A lack of cargo in the reefer market – both fresh & frozen – has kept tonnage lists long, and rates climbing down across the month of September, causing our in-house ISB Seafield Reefer index to plummet into the 800’s, closing Wk 40 at a four-year low of 879 points.
Reefer Operators in the frozen trades have been scrolling the depths of their to-do lists during September, scrutinizing post-fixture tasks for the sheer lack of little else to do, other than the rare clamour for an openly quoted cargo – inevitably ending abruptly with several more dollars shaved off the freight and Charterers taking their preferred vessel from a lengthy list. Stalwarts GreenSea & Frigoship between them have fixed a startlingly low three vessels for loading in Dakhla/N’bou during weeks 36-40, with Independently-owned tonnage snapping up most of the slim-pickings as the open-tonnage list of Las Palmas – Mauritania hovered in the 10-15 vessel range consistently during the month. Faced with fewer trawlers in Moroccan waters as quota access for the Russian fleet remains to be finalised, the elusiveness of fish in Mauritanian waters left estimated cargo fixed to reefer vessels in Dakhla/Nouadhibou at little over 25,000mt in September – roughly one-third of the volume from Sept. 2019 (See Figure below highlighting Dakhla/Nbou volumes in Weeks 36-40 of 2018-20). With the last of the North Atlantic Mackerel being shipped into the Baltic (last Faroes-WAF fixture concluding in Wk36), and just a trickle of Dutch cargoes into Nigeria, tonnage has also slowly backed-up in the North, as cargoes in the frozen trades dried-up.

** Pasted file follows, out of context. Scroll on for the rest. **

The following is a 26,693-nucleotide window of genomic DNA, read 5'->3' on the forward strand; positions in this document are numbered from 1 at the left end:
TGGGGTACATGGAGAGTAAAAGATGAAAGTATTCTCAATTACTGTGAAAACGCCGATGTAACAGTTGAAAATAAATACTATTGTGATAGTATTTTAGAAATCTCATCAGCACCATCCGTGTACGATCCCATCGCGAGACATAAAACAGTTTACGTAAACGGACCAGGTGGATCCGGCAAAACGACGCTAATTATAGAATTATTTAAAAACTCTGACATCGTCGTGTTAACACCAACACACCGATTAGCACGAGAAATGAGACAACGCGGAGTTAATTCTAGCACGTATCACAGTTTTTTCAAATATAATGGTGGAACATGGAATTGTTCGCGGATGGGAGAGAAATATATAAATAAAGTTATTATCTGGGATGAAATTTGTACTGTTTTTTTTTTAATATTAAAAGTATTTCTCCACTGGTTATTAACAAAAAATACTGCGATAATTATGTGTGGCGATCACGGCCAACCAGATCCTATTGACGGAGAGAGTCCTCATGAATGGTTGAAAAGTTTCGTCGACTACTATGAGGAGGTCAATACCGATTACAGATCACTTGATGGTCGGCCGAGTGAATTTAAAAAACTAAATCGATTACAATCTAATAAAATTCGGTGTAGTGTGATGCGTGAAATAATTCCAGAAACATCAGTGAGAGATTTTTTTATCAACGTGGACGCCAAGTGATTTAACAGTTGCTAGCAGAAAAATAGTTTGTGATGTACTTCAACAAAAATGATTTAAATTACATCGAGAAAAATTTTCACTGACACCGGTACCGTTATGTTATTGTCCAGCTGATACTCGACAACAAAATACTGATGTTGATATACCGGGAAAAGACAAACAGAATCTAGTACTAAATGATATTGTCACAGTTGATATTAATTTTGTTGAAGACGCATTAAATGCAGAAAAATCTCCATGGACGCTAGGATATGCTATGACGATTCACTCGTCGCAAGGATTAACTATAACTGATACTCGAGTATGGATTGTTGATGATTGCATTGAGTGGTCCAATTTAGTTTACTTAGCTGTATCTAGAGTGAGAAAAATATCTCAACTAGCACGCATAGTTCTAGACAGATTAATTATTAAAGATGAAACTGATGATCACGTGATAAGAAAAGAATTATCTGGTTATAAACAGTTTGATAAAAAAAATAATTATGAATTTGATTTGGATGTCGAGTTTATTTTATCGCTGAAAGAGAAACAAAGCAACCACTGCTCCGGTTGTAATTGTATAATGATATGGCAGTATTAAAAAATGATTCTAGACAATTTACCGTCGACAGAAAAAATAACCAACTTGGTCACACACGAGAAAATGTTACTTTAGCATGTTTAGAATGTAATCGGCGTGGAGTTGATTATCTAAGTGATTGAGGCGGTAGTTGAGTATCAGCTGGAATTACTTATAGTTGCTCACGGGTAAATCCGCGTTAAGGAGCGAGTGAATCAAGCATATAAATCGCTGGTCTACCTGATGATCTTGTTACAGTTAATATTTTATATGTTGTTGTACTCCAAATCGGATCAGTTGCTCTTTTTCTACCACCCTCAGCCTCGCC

Operators of Reefer tonnage will be hoping that the Market has reached it’s floor, as attention now shifts from Mauritania to the North Continent’s seed potato season into North Africa, and the Moroccan citrus season into the US and Baltic, both commencing in the early weeks of October. These potato and citrus trades combining at the same time have in the past give the market a much needed shot of adrenalin after a lethargic summer’s-end, however with several vessels seemingly already positioned for the first seed potato cargoes, and units spot exiting the Med ideally placed for Agadir, the initial effects over weeks 41 & 42 are expected to be subtle, with an over-tonnaged West African market likely to hold the market back in the short-term.